What the PAF pickup has done and continues to do for our music is absolutely stunning! This is the pickups I think of when someone says Rock and Roll. It is the life blood of many of the most famous guitar licks, and a tool used by just about every rock icon out there. If you've ever had a chance to rock out to a vintage, authentic, proper set of PAF's you know there's nothing like it. The sound they produce has an earthy tone that only they can produce. They can make any level of player sound like a Rock God, and have you dreaming of the rock and roll lifestyle. In the last few years there have been more and more pickup builders taking their shot at this classic rock tool. There are a few cats out there that have been able to get pretty damn close to the original PAF sound, and then there's those few that take it there and beyond. With the V-59's you don't get pretty close, you get spot-on. J.S. Moore has his hand in the future of rock and roll with these awesome pickups. From the moment you plug them in you feel what tone is really about. When I was a kid I was lucky and blessed to have Jackson Browne as my mentor and good friend, oh the gear I got to see and play. Many times he'd lend me guitars, amps, or set me up with recording time in his amazing studio. On many occasions Jackson would invite me to his studio to get some lessons on how music was formed, this isn't what he said he was having me over for but looking back it's all so clear. It was back then and in those sessions that I got to hear the first classic Les Paul's, along with an arsenal of other killer gear of course. I will never forget what that old school PAF sound would do for a session, it was remarkable. The V-59's were able to take me back to those awesome memories and bring back a taste of yesterday's good ol' rock and roll. The first thing I thought of when I swapped the V-59's into my guitar was "Wow! I've got to lay down some tracks." When doing a rhythm track there is no better pickup for the job, and these pickups proved that to a T. With humbuckers there is no room for mistakes, they are the one pickup that lets it all hang out whether playing soft or hard, clean or through distortion. The voice of the PAF is one of the if not the strongest of all the pickups, I've played buckers so powerful before they've been able to drive fuzz out of an amp on their own. It's obvious these J.S. Moore pickups come from one place and one place only... the love of tone. You don't create a pair of pickups this killer sounding unless you got the passion and the drive to do so. Like I said earlier, every set/model of Jon's pickups that I tried sounded stunning. The first test drive with the V-59's that I took was through a low watt amp. Once I plugged in it didn't take much to have these amp grunting and a snorting. To get the fattest sound possible without having to use a pedal I plugged into my 15/7 watt amp head and 2x10 cab. First I set the amp for it's full 15 watts and slammed every knob just a few clicks before full blast. Oh it was just beautiful. Think Eric Clapton, Jimmy Page, Pete Townshend, and Santana playing an SG. Everything I could've wanted from these pickups was right there coming from my hands. I had a perfect amount dirt, a solid level, and balanced eq. With the amp's mids rolled up all the way, bass at noon, and highs at noon I got some killer punk rock tones that filled the air with careless attitude. I started rocking out my favorite Sex Pistols, The Clash, and Minor Threat riffs. It brought me right back to my early punk days, it was even able to pull some of my old forgotten punk songs out from me. It doesn't end there though, the great thing about these pickups is that they can do a subtle overdrive tone as well, it's all about where you place your guitar's volume and how much gain you have pumping through your amp. The lighter I would touch the strings the less grit that pickups produced. The V-59's respond and play well with your guitar's tone knob too, some pickups will get muddy right away if you even go near the tone pot, not here. You can lay back on the tone and get some sweet woman tones in an instant. With the combination of the guitar's volume and tone knobs alone I was able to dial-in an army of different classic rock tones. The neck pickup did just about every style of rhythm sound I wanted it to, and the bridge hit every accent in my lead riffs. Next I flipped the amp head into 7 watts and boy did the golden tones come'a knockin. It was lovely the low volume rock tones I was able to get, once mic'd you would never be able to tell the sounds were coming from such a low powered amp. The V-59's compressed and pushed the amp like it had never been pushed before, I could feel the speakers loving every chord strummed and lick struck. Before I knew it hours had gone by, I was stucj in one of those vortex's that only a great piece of gear can do to you. These pickups are really something special, everything from quality on down to the design. For those of you on a replica building mission or anyone on the hunt for an upgrade these are the pickups for the job. It almost makes me want to hunt down a project guitar and build myself a 50's style Les Paul. Oh and before I forget Les Paul's aren't the only guitars these pickups sound great in, no sir. I spent an entire day rewiring and swapping the V-59's into a semi hollow body guitar. If you've ever had to do a semi hollow body pickup job you know how much of a pain it can, but the prize I got in the end was well worth the work. While I was rocking out to the Studio Les Paul I had first put the pickups into I was imagining how great they would sound in my Dot. Really it was more of the same only a different flavor of it. The semi hollow body produced more airy, woofy tones with the V-59's, but they were usable, gig worthy, and recording friendly tones nontheless. I set the same amount of overdrive for this guitar to hear the difference, and the chords sounded just as immaculate as they did through a solid body. Last I took out some of my fuzz boxes, plugged in, and next thing you know another hour went by. I was stuck in an amazing collection of classic and modern fuzz tones. The louder I would turn up a box the more control the pickups would hand me, usually this is the opposite when playing at loud levels but for some reason that wasn't an issue here. This tells me one thing, attention to detail. Jon is by far one of the most talented pickups builders I have ever come across. Each one of the pickups he builds oozes with character and life. I see no way you can go wrong with J.S. Moore's. Can you dig that?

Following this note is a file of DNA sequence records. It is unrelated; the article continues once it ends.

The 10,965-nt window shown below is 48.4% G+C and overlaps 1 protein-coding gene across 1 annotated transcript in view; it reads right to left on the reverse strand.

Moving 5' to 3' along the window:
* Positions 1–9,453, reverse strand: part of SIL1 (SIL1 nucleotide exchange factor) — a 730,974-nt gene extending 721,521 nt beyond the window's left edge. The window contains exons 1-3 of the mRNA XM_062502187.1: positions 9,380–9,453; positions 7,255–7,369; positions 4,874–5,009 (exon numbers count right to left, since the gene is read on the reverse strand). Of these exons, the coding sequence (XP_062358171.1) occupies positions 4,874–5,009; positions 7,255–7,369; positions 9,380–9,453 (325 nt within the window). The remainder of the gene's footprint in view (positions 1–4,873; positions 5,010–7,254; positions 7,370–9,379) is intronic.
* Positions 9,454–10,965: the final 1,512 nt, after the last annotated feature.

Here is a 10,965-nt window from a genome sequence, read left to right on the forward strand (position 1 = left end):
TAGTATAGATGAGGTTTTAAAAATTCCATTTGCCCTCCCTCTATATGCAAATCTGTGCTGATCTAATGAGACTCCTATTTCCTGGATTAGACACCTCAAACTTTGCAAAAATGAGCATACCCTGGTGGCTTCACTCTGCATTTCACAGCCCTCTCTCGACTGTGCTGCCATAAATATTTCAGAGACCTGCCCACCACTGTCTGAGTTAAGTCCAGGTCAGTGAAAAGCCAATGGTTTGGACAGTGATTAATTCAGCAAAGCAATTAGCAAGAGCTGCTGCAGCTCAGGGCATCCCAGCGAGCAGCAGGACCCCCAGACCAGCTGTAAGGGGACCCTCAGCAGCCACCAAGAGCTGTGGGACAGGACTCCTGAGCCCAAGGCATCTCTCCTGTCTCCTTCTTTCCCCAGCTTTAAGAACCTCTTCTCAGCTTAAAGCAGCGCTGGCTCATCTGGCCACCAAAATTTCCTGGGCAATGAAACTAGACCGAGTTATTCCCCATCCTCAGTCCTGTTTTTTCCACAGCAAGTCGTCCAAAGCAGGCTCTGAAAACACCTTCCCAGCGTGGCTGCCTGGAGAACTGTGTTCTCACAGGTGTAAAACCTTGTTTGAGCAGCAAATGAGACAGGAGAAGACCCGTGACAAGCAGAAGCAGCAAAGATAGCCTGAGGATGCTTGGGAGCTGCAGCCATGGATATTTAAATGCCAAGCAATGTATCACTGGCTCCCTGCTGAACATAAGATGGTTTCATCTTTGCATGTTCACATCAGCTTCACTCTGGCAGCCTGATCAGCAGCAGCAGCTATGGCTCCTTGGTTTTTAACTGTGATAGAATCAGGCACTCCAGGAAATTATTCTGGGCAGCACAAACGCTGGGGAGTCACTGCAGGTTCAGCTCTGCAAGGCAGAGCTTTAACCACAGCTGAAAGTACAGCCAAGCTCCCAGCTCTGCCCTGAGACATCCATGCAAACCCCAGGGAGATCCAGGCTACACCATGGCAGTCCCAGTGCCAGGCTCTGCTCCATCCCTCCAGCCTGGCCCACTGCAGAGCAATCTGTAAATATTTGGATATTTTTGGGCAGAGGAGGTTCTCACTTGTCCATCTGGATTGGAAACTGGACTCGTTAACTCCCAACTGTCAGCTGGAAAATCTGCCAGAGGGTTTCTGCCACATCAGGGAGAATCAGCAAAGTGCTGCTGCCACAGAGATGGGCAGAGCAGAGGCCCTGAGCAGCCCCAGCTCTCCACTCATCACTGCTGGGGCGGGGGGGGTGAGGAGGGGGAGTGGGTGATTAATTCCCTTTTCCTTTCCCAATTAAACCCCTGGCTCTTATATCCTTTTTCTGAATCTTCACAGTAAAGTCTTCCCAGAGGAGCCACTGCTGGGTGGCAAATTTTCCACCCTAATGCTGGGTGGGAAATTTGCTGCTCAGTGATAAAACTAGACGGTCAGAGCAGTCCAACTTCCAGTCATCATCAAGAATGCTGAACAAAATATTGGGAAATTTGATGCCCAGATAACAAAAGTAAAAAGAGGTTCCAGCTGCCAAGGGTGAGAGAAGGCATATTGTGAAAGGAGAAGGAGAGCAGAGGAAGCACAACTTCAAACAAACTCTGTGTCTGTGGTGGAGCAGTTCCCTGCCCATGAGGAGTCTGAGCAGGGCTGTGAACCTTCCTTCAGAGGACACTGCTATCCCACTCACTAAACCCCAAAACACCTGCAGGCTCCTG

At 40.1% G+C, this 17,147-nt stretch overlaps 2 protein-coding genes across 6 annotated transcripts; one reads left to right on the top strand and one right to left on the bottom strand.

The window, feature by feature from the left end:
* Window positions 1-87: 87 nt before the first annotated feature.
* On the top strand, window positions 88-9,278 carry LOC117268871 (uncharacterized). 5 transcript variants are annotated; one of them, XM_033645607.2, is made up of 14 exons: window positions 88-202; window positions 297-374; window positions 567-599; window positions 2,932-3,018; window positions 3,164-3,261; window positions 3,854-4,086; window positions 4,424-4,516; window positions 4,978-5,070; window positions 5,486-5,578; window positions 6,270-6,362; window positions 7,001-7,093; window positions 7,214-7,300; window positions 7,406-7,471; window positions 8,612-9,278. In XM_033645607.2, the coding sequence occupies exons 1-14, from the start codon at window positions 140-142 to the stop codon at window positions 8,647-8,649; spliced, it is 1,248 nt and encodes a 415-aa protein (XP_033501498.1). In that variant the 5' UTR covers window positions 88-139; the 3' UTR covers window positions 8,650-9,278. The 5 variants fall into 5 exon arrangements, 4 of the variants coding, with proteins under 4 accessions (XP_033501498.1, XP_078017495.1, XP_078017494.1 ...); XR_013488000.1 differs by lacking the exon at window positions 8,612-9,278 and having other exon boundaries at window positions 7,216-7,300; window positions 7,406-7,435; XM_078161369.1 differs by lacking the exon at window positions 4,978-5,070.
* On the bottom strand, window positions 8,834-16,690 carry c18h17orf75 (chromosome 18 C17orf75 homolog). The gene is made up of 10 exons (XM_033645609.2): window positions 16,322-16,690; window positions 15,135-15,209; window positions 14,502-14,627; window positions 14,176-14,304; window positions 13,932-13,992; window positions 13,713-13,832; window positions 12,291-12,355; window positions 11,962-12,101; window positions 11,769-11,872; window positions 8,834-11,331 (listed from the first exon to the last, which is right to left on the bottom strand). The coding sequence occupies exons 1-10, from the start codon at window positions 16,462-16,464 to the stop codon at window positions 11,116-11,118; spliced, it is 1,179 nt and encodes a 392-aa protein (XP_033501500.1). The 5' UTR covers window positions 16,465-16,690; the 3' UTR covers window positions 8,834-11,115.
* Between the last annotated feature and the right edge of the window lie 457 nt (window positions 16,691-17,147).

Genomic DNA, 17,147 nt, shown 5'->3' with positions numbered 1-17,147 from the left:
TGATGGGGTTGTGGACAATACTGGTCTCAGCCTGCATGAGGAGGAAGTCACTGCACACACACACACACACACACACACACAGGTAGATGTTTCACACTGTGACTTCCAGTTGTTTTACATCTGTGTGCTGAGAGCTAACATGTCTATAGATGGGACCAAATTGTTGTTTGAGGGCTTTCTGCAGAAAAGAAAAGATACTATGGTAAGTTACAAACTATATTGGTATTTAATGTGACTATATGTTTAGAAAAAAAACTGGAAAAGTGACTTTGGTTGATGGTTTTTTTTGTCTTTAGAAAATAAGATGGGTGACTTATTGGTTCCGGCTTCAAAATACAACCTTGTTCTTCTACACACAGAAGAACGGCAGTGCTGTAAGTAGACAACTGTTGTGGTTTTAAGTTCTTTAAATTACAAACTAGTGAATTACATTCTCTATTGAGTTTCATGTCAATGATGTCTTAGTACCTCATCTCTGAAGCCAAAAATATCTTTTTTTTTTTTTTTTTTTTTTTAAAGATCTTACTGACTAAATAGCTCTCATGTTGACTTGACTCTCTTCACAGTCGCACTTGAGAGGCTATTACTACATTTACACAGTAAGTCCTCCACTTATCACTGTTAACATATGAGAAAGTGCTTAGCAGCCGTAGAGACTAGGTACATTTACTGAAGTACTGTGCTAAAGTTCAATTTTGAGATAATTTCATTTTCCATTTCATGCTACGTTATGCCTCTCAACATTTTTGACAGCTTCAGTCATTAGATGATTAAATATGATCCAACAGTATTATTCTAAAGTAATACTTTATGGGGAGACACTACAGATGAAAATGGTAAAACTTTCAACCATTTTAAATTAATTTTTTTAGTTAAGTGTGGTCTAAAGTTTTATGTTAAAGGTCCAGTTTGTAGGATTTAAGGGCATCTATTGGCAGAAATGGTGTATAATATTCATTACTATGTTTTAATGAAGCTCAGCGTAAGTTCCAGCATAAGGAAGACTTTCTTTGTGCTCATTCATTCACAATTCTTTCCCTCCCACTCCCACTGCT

For more info on J.S. Moore Pickups you can go to or click the direct link in our sidebar. I am on a hunt to bring you guys more from this awesome pickup company so please keep your eyes peeled. Rock lives!!!! J.S. Moore Pickups!!!